Monday, March 12, 2007

Look up

Watching clouds appear, disappear, and reform has been a pastime of mine my entire life. As a child, my mother would peer through the kitchen window and yell that I should stop daydreaming, and "do something." I remember laying there thinking that must be what a dog feels like. They understand the intention but not the words. Her intention was serious, but I did not understand what she meant – "do something." Annoyed at being interrupted at my sky gazing, I’d skirt the side of the house, out of her window range, and find a shady new spot to lie down.

It’s been forty years, and I continue to have my head in the clouds. The Weather Channel is now my channel of choice. Watching the moving path of nationwide precipitation still thrills. The Doppler shows a far reaching pressure system, which will create, dissolve, and build all of my personal favorites – cumulus, cirrus, and lenticular.

I imagine children looking to the sky; lying in the cornfields of Kansas, horseback riding across the plains, or maybe looking up from sunny parks in New York City. It makes me happy to know that they see them too. We’re like a club where we know other members are out there, we just don’t know who they are. Today I’m hoping that God will take a long deep breath and blow some new clouds my way. Wherever I am, I promise to look up.

Monday, February 12, 2007

Happy Valentine's Day

This Valentine’s Day, I celebrate the love of someone special and in doing so, pay homage to St. Valentine. Legend has it that Valentine, a Roman Catholic priest in the third century, railed against emperor Claudius II, who had outlawed that any young men marry. Single men make better soldiers and Claudius was deeply committed to maintaining a hearty army of young men.

Valentine, in his effort to support romantic love, secretly married the young lovers. Once discovered by Claudius, Valentine was imprisoned and sentenced to death. And in an odd twist of fate, it was here that he personally found romantic love. The jailer’s daughter, a frequent visitor to the confined priest, inspired his own letters of love. In his last post to the young girl, he signed “From Your Valentine.” I use the same inscription today as I sign my words of love.

Canonizing Valentine after his death ensured that “Saint Valentine” lived on in the memories of those smitten by love. By the Middle Ages, he was easily one of the most popular Saints in England and France.

I know that this is only one of the legends surrounding the celebration, but it’s the one I liked best. This day continues to be an acknowledgment that we have someone special in our lives. When I write “From Your Valentine” I’ll think of that dedicated priest who gave his life for love. We should all be so lucky.

Wednesday, January 31, 2007

M is for mockingbird

While not a professional bird watcher, I think each of my friends is remarkably like the bird species I watch each day. A myriad of birds gather on branches outside of my window in unusual combinations of color, size, and voice; very much like my circle of friends. Though they are clearly different species, they join together in a cacophony of sound, bird to bird, much like woman to woman.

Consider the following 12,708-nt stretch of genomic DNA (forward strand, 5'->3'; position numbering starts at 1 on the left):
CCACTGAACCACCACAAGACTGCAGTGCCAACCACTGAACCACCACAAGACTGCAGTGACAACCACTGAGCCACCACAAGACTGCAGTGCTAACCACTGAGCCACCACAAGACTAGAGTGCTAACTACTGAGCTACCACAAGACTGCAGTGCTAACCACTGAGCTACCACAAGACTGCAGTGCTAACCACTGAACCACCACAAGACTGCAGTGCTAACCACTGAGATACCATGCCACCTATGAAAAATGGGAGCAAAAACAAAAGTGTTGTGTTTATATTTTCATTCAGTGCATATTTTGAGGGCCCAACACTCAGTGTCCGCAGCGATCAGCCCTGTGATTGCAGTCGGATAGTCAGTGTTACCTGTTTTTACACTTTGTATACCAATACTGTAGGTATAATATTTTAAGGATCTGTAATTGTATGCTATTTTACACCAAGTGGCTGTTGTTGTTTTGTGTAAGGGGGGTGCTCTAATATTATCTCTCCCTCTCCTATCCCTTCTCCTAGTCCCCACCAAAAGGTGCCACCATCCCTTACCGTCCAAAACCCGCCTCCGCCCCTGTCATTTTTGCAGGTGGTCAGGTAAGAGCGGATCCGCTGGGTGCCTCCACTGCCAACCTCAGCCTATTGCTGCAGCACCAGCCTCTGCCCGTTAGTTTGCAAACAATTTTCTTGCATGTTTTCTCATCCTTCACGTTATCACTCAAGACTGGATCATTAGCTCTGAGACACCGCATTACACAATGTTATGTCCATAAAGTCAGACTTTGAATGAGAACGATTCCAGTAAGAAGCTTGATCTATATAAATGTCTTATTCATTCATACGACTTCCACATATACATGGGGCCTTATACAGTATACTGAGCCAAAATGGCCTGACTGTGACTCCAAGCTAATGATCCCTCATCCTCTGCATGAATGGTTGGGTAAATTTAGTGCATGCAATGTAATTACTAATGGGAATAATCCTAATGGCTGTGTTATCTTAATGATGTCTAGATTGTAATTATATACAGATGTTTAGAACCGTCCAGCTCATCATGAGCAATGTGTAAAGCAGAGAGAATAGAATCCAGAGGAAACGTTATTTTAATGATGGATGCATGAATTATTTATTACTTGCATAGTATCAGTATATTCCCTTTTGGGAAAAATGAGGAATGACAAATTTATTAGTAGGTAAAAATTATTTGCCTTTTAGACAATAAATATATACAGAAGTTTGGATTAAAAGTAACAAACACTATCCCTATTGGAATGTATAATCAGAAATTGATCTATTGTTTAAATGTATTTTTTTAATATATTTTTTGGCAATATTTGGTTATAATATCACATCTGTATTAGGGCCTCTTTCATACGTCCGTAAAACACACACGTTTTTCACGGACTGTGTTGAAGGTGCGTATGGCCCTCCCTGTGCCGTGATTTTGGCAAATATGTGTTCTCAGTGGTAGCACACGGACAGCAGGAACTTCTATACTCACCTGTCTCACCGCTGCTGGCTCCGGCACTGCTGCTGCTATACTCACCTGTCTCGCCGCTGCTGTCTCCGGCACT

The mockingbird, which is personally one of my favorites, is so full of life that her voice radiates delight wherever she goes. Her social concentration is so keen that her initial greeting makes you believe that you are the most important person alive.

The mockingbird is drawn to anything shiny and she never leaves home without armfuls of silver bangles, sequined skirts, and silver earrings hanging long from her ears. Eyes darting and chattering rapidly, she twirls amongst the crowd and without knowing, draws the attention of every man in the room. Her shoulders often languish above a wide boat neck sweater and her short blonde hair darts in every direction. With her sparkling attire and swift movements, she often looks like a fast traveling comet. Her trail of stardust leaves most guests sorry for her early evening departures.

She’s as beautiful as a peacock and as charming as a lovebird. Quick to chatter, easy to charm, my friend the mockingbird has turned me into an avid bird watcher.


little prayers

The world is a sight to behold. Each day as I read current events on CNN, I hold my breath. Things are considerably more complicated now. I’m thankful that I’m not trying to figure out the never-ending puzzle of world politics. It’s a difficult task.

I am amused that the daily news has forced a new habit on me. When I read through articles, I have begun to say little prayers. When the young men of war are counted as numbers, I close my eyes and whisper “go in peace.” When kidnapped children are found, I say “thank you,” and when foolish people do foolish things I say, “it takes all kinds to make an interesting world. Thank you for the variety.”